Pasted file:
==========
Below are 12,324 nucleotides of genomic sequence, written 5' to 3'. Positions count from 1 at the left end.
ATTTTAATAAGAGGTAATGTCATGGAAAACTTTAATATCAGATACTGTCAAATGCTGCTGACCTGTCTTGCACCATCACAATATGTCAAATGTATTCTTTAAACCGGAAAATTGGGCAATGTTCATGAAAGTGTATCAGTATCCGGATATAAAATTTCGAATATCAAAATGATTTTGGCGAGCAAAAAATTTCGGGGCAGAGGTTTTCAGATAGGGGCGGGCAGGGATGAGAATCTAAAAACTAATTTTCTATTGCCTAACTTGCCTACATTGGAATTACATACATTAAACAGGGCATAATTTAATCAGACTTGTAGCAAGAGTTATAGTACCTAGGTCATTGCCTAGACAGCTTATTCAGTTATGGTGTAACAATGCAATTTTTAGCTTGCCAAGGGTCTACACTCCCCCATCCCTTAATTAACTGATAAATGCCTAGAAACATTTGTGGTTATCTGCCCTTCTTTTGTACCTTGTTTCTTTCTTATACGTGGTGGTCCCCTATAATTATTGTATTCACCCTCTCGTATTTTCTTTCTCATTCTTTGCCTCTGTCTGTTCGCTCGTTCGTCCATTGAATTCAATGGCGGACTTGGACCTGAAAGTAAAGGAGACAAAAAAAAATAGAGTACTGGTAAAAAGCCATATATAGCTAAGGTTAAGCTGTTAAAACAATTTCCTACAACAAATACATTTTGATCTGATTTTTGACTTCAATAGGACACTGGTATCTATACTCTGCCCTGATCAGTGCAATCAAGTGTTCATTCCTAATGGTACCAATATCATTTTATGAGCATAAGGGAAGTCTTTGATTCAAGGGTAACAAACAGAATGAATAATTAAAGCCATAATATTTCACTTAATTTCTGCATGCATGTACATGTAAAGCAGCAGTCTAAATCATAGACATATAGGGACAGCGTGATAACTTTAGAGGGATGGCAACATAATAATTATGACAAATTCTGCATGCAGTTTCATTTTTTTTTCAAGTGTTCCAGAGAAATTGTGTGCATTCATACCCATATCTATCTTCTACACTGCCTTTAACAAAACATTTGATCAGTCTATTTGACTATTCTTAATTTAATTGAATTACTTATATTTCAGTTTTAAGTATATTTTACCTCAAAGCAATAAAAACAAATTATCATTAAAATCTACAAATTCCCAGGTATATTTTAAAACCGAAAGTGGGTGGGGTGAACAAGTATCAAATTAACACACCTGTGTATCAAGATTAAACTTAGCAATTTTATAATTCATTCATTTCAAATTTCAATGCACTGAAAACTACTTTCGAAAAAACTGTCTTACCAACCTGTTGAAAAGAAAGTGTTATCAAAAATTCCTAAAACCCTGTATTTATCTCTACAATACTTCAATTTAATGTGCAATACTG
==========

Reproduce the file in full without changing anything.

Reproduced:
Below are 12,324 nucleotides of genomic sequence, written 5' to 3'. Positions count from 1 at the left end.
ATTTTAATAAGAGGTAATGTCATGGAAAACTTTAATATCAGATACTGTCAAATGCTGCTGACCTGTCTTGCACCATCACAATATGTCAAATGTATTCTTTAAACCGGAAAATTGGGCAATGTTCATGAAAGTGTATCAGTATCCGGATATAAAATTTCGAATATCAAAATGATTTTGGCGAGCAAAAAATTTCGGGGCAGAGGTTTTCAGATAGGGGCGGGCAGGGATGAGAATCTAAAAACTAATTTTCTATTGCCTAACTTGCCTACATTGGAATTACATACATTAAACAGGGCATAATTTAATCAGACTTGTAGCAAGAGTTATAGTACCTAGGTCATTGCCTAGACAGCTTATTCAGTTATGGTGTAACAATGCAATTTTTAGCTTGCCAAGGGTCTACACTCCCCCATCCCTTAATTAACTGATAAATGCCTAGAAACATTTGTGGTTATCTGCCCTTCTTTTGTACCTTGTTTCTTTCTTATACGTGGTGGTCCCCTATAATTATTGTATTCACCCTCTCGTATTTTCTTTCTCATTCTTTGCCTCTGTCTGTTCGCTCGTTCGTCCATTGAATTCAATGGCGGACTTGGACCTGAAAGTAAAGGAGACAAAAAAAAATAGAGTACTGGTAAAAAGCCATATATAGCTAAGGTTAAGCTGTTAAAACAATTTCCTACAACAAATACATTTTGATCTGATTTTTGACTTCAATAGGACACTGGTATCTATACTCTGCCCTGATCAGTGCAATCAAGTGTTCATTCCTAATGGTACCAATATCATTTTATGAGCATAAGGGAAGTCTTTGATTCAAGGGTAACAAACAGAATGAATAATTAAAGCCATAATATTTCACTTAATTTCTGCATGCATGTACATGTAAAGCAGCAGTCTAAATCATAGACATATAGGGACAGCGTGATAACTTTAGAGGGATGGCAACATAATAATTATGACAAATTCTGCATGCAGTTTCATTTTTTTTTCAAGTGTTCCAGAGAAATTGTGTGCATTCATACCCATATCTATCTTCTACACTGCCTTTAACAAAACATTTGATCAGTCTATTTGACTATTCTTAATTTAATTGAATTACTTATATTTCAGTTTTAAGTATATTTTACCTCAAAGCAATAAAAACAAATTATCATTAAAATCTACAAATTCCCAGGTATATTTTAAAACCGAAAGTGGGTGGGGTGAACAAGTATCAAATTAACACACCTGTGTATCAAGATTAAACTTAGCAATTTTATAATTCATTCATTTCAAATTTCAATGCACTGAAAACTACTTTCGAAAAAACTGTCTTACCAACCTGTTGAAAAGAAAGTGTTATCAAAAATTCCTAAAACCCTGTATTTATCTCTACAATACTTCAATTTAATGTGCAATACTG